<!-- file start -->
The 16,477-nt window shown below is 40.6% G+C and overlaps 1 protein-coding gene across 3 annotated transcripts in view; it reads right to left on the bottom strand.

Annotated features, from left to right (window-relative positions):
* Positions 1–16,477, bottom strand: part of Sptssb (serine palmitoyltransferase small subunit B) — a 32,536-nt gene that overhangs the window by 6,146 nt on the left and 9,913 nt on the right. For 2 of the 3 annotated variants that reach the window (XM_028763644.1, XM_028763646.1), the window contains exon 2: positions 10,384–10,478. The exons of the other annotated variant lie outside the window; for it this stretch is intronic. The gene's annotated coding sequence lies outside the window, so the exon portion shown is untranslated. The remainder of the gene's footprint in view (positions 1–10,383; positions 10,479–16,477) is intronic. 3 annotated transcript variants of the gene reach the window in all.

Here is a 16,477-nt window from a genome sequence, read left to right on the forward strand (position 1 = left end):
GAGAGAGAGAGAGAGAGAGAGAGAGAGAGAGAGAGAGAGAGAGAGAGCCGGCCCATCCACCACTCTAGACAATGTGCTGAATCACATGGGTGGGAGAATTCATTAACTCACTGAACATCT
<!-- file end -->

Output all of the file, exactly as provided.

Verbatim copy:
The 16,477-nt window shown below is 40.6% G+C and overlaps 1 protein-coding gene across 3 annotated transcripts in view; it reads right to left on the bottom strand.

Annotated features, from left to right (window-relative positions):
* Positions 1–16,477, bottom strand: part of Sptssb (serine palmitoyltransferase small subunit B) — a 32,536-nt gene that overhangs the window by 6,146 nt on the left and 9,913 nt on the right. For 2 of the 3 annotated variants that reach the window (XM_028763644.1, XM_028763646.1), the window contains exon 2: positions 10,384–10,478. The exons of the other annotated variant lie outside the window; for it this stretch is intronic. The gene's annotated coding sequence lies outside the window, so the exon portion shown is untranslated. The remainder of the gene's footprint in view (positions 1–10,383; positions 10,479–16,477) is intronic. 3 annotated transcript variants of the gene reach the window in all.

Here is a 16,477-nt window from a genome sequence, read left to right on the forward strand (position 1 = left end):
GAGAGAGAGAGAGAGAGAGAGAGAGAGAGAGAGAGAGAGAGAGAGAGCCGGCCCATCCACCACTCTAGACAATGTGCTGAATCACATGGGTGGGAGAATTCATTAACTCACTGAACATCT